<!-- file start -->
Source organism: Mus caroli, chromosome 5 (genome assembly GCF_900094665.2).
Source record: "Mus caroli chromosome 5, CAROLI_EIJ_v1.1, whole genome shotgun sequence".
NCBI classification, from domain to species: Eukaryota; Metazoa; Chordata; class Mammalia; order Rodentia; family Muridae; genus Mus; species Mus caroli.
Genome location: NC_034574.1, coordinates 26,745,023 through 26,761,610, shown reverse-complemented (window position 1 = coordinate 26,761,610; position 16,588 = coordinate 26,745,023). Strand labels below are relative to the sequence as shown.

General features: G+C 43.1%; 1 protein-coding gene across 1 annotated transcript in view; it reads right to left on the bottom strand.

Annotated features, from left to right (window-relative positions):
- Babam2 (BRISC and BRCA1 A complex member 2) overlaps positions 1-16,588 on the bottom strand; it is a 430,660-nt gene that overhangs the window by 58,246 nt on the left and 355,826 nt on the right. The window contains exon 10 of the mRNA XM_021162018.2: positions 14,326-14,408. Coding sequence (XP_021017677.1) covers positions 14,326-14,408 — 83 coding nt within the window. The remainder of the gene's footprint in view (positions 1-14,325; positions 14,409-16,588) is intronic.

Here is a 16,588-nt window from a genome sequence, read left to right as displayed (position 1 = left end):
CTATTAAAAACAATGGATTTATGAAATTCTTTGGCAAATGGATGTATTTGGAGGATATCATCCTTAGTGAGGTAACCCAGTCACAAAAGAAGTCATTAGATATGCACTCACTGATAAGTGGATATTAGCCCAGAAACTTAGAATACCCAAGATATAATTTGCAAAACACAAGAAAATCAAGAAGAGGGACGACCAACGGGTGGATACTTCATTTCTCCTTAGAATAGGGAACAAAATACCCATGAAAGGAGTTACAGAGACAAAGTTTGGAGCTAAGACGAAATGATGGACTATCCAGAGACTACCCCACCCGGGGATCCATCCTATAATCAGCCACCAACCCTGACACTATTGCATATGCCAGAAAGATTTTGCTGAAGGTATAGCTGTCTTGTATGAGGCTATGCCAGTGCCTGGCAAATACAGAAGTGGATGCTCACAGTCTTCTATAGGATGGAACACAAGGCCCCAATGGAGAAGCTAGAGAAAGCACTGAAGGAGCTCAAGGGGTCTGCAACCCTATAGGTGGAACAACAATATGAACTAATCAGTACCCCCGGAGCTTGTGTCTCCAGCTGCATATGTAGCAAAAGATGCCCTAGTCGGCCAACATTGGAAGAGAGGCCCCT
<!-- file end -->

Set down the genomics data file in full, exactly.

Source organism: Mus caroli, chromosome 5 (genome assembly GCF_900094665.2).
Source record: "Mus caroli chromosome 5, CAROLI_EIJ_v1.1, whole genome shotgun sequence".
NCBI classification, from domain to species: Eukaryota; Metazoa; Chordata; class Mammalia; order Rodentia; family Muridae; genus Mus; species Mus caroli.
Genome location: NC_034574.1, coordinates 26,745,023 through 26,761,610, shown reverse-complemented (window position 1 = coordinate 26,761,610; position 16,588 = coordinate 26,745,023). Strand labels below are relative to the sequence as shown.

General features: G+C 43.1%; 1 protein-coding gene across 1 annotated transcript in view; it reads right to left on the bottom strand.

Annotated features, from left to right (window-relative positions):
- Babam2 (BRISC and BRCA1 A complex member 2) overlaps positions 1-16,588 on the bottom strand; it is a 430,660-nt gene that overhangs the window by 58,246 nt on the left and 355,826 nt on the right. The window contains exon 10 of the mRNA XM_021162018.2: positions 14,326-14,408. Coding sequence (XP_021017677.1) covers positions 14,326-14,408 — 83 coding nt within the window. The remainder of the gene's footprint in view (positions 1-14,325; positions 14,409-16,588) is intronic.

Here is a 16,588-nt window from a genome sequence, read left to right as displayed (position 1 = left end):
CTATTAAAAACAATGGATTTATGAAATTCTTTGGCAAATGGATGTATTTGGAGGATATCATCCTTAGTGAGGTAACCCAGTCACAAAAGAAGTCATTAGATATGCACTCACTGATAAGTGGATATTAGCCCAGAAACTTAGAATACCCAAGATATAATTTGCAAAACACAAGAAAATCAAGAAGAGGGACGACCAACGGGTGGATACTTCATTTCTCCTTAGAATAGGGAACAAAATACCCATGAAAGGAGTTACAGAGACAAAGTTTGGAGCTAAGACGAAATGATGGACTATCCAGAGACTACCCCACCCGGGGATCCATCCTATAATCAGCCACCAACCCTGACACTATTGCATATGCCAGAAAGATTTTGCTGAAGGTATAGCTGTCTTGTATGAGGCTATGCCAGTGCCTGGCAAATACAGAAGTGGATGCTCACAGTCTTCTATAGGATGGAACACAAGGCCCCAATGGAGAAGCTAGAGAAAGCACTGAAGGAGCTCAAGGGGTCTGCAACCCTATAGGTGGAACAACAATATGAACTAATCAGTACCCCCGGAGCTTGTGTCTCCAGCTGCATATGTAGCAAAAGATGCCCTAGTCGGCCAACATTGGAAGAGAGGCCCCT